Divorce. A change in Japanese law this year allows a wife who is filing for divorce to claim as much as half her husband's company pension. When the new law went into effect in April, divorce filings across Japan spiked 6.1 percent. Many more split-ups are in the pipeline, marriage counselors predict. They say wives -- hearts gone cold after decades of marital neglect -- are using calculators to ponder pension tables, the new law and the big D.

Sunday, June 1, 2008

That was a more expensive game than intended

Last night a group of us went to a World Cup qualifying match, Korea versus Jordan. It was a great game for about 70 minutes, and the last 10 minutes turned into a big disappointment. After being up 2-0 (in your own stadium), Korea let Jordan tie the match, and we all left feeling slightly deflated. In addition, I went to take a picture, and noticed that during the course of the game, my LCD on my camera had cracked. As my friend put it, you can drop the camera, and it is okay BUT you tap it in the wrong way (or you roll over on it while sleeping in a tent...)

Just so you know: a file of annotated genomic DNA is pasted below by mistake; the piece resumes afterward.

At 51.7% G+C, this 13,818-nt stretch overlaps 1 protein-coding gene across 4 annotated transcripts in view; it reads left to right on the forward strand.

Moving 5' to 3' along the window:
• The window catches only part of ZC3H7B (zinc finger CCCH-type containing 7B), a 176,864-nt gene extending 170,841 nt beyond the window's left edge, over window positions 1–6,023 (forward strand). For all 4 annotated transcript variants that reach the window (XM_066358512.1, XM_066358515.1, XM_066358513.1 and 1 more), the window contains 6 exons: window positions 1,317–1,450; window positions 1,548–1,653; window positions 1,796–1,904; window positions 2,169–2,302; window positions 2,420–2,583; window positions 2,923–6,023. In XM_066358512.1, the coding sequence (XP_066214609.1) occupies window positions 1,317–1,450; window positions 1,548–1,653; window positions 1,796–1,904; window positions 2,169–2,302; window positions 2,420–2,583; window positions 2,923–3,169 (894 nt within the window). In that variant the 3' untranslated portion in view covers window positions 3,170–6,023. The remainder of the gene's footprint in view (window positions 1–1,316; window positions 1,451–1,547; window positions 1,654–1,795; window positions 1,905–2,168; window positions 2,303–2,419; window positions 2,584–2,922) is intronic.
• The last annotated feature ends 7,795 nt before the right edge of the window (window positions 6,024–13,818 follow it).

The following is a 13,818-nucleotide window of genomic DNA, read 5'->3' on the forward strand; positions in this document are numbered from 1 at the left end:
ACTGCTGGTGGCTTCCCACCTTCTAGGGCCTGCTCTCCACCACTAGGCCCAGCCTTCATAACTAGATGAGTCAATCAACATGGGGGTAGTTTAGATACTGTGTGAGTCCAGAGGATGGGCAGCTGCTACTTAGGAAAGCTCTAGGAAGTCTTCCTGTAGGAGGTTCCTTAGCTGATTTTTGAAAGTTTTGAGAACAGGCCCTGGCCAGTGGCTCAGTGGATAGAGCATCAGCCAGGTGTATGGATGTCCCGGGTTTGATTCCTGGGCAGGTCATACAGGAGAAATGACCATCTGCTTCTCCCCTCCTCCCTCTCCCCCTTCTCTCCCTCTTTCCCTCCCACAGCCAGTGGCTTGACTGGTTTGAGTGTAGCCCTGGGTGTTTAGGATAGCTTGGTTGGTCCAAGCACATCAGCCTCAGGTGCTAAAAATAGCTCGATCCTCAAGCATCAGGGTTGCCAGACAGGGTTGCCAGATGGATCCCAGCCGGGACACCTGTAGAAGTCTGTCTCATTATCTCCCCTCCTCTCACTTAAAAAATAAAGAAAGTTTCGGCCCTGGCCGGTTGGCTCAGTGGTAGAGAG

So all of the money saved on the super cheap beers (only $3 for a biggie cup). It does make it a lot easier to take the family when all of the food costs are super low...

So I debated at night, like any boy in an electronics store, "hmm, I could use this as an excuse to get a new toy (they have waterproof cameras up to 10 meters from Olympus...)"

At the same point though, I know that camera phones are getting much better, and I was just trying to ride this one out, doh! Needless to say, I decided to try and take the high route, use this as an adventure to try and get it fixed (in Korea!) or even better, to try and buy a new LCD and fix it myself. We'll see how dumb a decision that ends up being...